Apart from this rare animal, the tiger reserve also boasts of a variety of reptiles, namely, the King Cobra, Spectacled Cobra, Russel's Viper, saw-scaled Viper, Malabar Pit Viper, Kraits, the Olive green Vine snake, Rat snakes and other non-poisonous water & land snakes. In fact the green Vine snakes are so common that you wouldn't be surprised to find them right inside the camp site. These are poisonous but their poison is effective only against small insects and lizards. They are absolutely harmless to humans. Should you ever encounter one, just stand your ground, and you will see them slither away gracefully. And if you are lucky enough to encounter the 18-feet king of reptiles -The KING COBRA- just show the respect which he deserves. King Cobras or, for that matter, any snakes- never ever attack humans unless provoked. Unless you are trying to be superman, I don't think anyone would dare to get in the way of the longest venomous reptile on this planet. King Cobras when provoked can actually lift 1/3rd of their height off the ground, which means that for a 18-feet long snake, it's hood would stand up to 6 feet in height! Not a very merry sight, isn't it? Especially so when, on provocation, you have a creature with it's hood standing tall and staring at your eyes, if not taller, lurching at you with it's forked tongue and gaping mouth!! Well! All this can be avoided and the sheer beauty of the gentle giant enjoyed only when you show respect to the KING. Just stay calm, do not get adventurous, enjoy the rare sight and you will see the KING quietly wriggle into the surrounding under-growth. King Cobras are actually scared of humans and would do everything within their capacity to avoid them.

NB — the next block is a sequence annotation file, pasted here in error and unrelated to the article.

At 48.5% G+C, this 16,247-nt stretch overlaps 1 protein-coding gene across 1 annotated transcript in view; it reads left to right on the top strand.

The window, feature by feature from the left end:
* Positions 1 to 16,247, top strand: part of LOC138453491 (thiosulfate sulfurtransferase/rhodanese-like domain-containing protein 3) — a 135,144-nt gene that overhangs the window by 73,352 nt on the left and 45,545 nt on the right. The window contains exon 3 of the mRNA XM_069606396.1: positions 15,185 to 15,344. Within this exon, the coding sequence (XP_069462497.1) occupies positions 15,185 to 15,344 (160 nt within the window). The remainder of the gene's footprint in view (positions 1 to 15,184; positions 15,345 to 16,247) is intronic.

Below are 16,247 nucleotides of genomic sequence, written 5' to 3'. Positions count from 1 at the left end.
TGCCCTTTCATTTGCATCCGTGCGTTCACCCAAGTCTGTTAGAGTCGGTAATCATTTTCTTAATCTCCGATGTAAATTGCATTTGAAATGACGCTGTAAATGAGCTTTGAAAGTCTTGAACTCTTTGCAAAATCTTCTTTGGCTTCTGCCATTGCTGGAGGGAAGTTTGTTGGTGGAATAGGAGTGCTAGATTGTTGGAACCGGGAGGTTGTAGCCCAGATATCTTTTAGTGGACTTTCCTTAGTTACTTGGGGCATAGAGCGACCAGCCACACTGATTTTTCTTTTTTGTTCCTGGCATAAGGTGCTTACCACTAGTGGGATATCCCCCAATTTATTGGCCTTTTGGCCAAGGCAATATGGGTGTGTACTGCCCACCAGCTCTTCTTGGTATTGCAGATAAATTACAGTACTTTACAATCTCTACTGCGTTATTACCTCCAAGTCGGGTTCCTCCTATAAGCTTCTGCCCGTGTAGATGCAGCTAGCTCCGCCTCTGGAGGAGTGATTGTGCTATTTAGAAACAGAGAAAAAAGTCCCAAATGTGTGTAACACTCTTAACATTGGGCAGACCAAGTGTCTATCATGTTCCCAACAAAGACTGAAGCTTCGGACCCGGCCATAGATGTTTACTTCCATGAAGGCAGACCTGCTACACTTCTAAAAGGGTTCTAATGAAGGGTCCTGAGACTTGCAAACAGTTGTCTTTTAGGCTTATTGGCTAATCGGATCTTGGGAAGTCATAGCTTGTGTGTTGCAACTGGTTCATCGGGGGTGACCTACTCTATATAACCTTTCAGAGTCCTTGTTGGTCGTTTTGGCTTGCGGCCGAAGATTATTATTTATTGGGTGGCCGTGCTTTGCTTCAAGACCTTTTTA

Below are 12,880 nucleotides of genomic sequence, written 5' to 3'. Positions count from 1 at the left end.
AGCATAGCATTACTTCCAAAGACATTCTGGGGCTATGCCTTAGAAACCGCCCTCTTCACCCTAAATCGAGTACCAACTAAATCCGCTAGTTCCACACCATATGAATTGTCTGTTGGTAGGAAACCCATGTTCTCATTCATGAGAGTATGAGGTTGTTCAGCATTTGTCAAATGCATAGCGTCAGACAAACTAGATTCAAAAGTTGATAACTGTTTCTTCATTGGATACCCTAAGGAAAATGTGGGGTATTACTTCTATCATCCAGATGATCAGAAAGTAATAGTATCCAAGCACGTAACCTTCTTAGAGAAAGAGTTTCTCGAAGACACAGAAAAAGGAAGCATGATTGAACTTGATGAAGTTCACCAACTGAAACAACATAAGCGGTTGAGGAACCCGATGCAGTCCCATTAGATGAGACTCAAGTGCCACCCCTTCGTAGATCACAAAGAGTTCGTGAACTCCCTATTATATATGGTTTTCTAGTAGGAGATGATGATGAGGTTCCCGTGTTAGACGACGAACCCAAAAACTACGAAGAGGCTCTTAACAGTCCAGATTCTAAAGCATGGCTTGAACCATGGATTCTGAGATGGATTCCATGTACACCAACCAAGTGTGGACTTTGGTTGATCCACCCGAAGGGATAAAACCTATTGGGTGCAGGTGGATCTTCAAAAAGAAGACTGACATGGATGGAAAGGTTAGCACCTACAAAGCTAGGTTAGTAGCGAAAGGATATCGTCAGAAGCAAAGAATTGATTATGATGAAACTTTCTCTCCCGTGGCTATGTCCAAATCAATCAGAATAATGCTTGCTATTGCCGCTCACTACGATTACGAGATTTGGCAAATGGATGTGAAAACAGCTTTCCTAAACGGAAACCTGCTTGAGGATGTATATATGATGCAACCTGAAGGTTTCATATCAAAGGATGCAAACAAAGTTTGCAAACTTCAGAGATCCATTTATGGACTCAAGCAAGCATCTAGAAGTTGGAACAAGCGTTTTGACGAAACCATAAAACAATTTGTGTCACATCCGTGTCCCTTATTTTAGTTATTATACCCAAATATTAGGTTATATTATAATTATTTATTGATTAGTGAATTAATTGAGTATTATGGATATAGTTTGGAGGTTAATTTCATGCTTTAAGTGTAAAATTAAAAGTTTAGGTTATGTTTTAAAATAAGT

The jungle treks conducted by the trek officials( who are mostly inhabitants of the village ANSHI) are an absolute delight. The Guides are masters in Jungle lore, and be rest assured that you are in safe hands. The treks are designed according to individual needs and physical capability. The less adventurous ones can take up the mild 5 kms trek around the periphery of the camp whereas the stalwarts can actually smell the rain-forest jungle with the mammoth 22 kms walk. It's a walk which you would never ever forget in your life. Just be careful of the leeches if you chance to travel here during May-July, the peak of the Indian Monsoon season. Let not a few pesky leeches make you think twice about the trek. When i say that the trek is worth every thrill, be rest assured, that I mean it:)
The camp normally cooks vegetarian food, but if you are a non-veg freak like me, then make sure to buy all the required provisions from Dandeli- the nearest town at a distance of 40kms from the camp site. You would require to travel over Dandeli in order to reach the Anshi Nature Camp, hence stopping your vehicle for 30 minutes or so to buy all the 2-footed or 4-footed domestic birds or animals would be worth the wait, as the cooks in the camp site are excellent, and would make your belly beg for more:)
Do not expect any fancy arrangements in the camp. It's a nature camp, remember? Of course there are scores of so-called luxury resorts all along the way. Setting aside the exorbitant price demanded by them, would it really make sense to occupy an air-conditioned room when your mind is out for adventure and fun? I don't think so and hardcore naturalists and adventure seekers would be nodding their head in unison as they read this:)
So, next time, if you are in India and have couple of days to spare for fun, adventure and thrill, then do make sure to visit Anshi- the paradise on Earth.